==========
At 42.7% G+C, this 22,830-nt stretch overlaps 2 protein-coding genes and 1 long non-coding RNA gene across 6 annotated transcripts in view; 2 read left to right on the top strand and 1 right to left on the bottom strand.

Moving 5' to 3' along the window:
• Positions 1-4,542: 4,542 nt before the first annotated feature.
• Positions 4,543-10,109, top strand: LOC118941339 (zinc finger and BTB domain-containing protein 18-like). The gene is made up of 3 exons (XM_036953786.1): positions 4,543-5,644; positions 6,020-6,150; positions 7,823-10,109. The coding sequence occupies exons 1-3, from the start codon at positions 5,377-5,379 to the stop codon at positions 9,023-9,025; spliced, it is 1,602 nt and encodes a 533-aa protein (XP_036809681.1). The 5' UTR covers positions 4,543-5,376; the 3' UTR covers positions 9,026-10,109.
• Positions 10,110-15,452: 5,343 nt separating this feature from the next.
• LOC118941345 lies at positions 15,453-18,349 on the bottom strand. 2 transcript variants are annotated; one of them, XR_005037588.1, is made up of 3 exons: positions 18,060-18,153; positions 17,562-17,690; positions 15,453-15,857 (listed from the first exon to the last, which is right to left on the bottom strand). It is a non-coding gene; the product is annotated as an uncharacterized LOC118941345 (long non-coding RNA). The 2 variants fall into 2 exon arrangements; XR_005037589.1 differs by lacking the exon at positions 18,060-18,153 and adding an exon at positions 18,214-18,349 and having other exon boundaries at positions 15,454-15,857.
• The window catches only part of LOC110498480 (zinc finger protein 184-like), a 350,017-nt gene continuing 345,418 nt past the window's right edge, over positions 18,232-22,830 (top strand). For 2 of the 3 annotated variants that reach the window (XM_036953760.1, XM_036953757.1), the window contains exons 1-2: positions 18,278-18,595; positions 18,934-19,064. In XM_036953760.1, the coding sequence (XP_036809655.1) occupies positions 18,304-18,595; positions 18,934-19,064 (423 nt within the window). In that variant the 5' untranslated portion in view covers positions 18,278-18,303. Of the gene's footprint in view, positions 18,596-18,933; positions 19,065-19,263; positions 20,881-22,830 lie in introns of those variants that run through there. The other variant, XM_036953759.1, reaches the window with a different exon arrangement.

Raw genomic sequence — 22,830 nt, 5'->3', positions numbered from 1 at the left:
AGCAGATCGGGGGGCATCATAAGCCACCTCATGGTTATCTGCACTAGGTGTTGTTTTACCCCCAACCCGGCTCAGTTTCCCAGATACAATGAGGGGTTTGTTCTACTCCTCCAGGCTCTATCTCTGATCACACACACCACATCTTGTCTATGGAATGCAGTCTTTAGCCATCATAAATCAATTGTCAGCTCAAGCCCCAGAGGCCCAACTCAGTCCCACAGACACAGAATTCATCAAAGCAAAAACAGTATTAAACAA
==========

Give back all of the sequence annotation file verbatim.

At 42.7% G+C, this 22,830-nt stretch overlaps 2 protein-coding genes and 1 long non-coding RNA gene across 6 annotated transcripts in view; 2 read left to right on the top strand and 1 right to left on the bottom strand.

Moving 5' to 3' along the window:
• Positions 1-4,542: 4,542 nt before the first annotated feature.
• Positions 4,543-10,109, top strand: LOC118941339 (zinc finger and BTB domain-containing protein 18-like). The gene is made up of 3 exons (XM_036953786.1): positions 4,543-5,644; positions 6,020-6,150; positions 7,823-10,109. The coding sequence occupies exons 1-3, from the start codon at positions 5,377-5,379 to the stop codon at positions 9,023-9,025; spliced, it is 1,602 nt and encodes a 533-aa protein (XP_036809681.1). The 5' UTR covers positions 4,543-5,376; the 3' UTR covers positions 9,026-10,109.
• Positions 10,110-15,452: 5,343 nt separating this feature from the next.
• LOC118941345 lies at positions 15,453-18,349 on the bottom strand. 2 transcript variants are annotated; one of them, XR_005037588.1, is made up of 3 exons: positions 18,060-18,153; positions 17,562-17,690; positions 15,453-15,857 (listed from the first exon to the last, which is right to left on the bottom strand). It is a non-coding gene; the product is annotated as an uncharacterized LOC118941345 (long non-coding RNA). The 2 variants fall into 2 exon arrangements; XR_005037589.1 differs by lacking the exon at positions 18,060-18,153 and adding an exon at positions 18,214-18,349 and having other exon boundaries at positions 15,454-15,857.
• The window catches only part of LOC110498480 (zinc finger protein 184-like), a 350,017-nt gene continuing 345,418 nt past the window's right edge, over positions 18,232-22,830 (top strand). For 2 of the 3 annotated variants that reach the window (XM_036953760.1, XM_036953757.1), the window contains exons 1-2: positions 18,278-18,595; positions 18,934-19,064. In XM_036953760.1, the coding sequence (XP_036809655.1) occupies positions 18,304-18,595; positions 18,934-19,064 (423 nt within the window). In that variant the 5' untranslated portion in view covers positions 18,278-18,303. Of the gene's footprint in view, positions 18,596-18,933; positions 19,065-19,263; positions 20,881-22,830 lie in introns of those variants that run through there. The other variant, XM_036953759.1, reaches the window with a different exon arrangement.

Raw genomic sequence — 22,830 nt, 5'->3', positions numbered from 1 at the left:
AGCAGATCGGGGGGCATCATAAGCCACCTCATGGTTATCTGCACTAGGTGTTGTTTTACCCCCAACCCGGCTCAGTTTCCCAGATACAATGAGGGGTTTGTTCTACTCCTCCAGGCTCTATCTCTGATCACACACACCACATCTTGTCTATGGAATGCAGTCTTTAGCCATCATAAATCAATTGTCAGCTCAAGCCCCAGAGGCCCAACTCAGTCCCACAGACACAGAATTCATCAAAGCAAAAACAGTATTAAACAA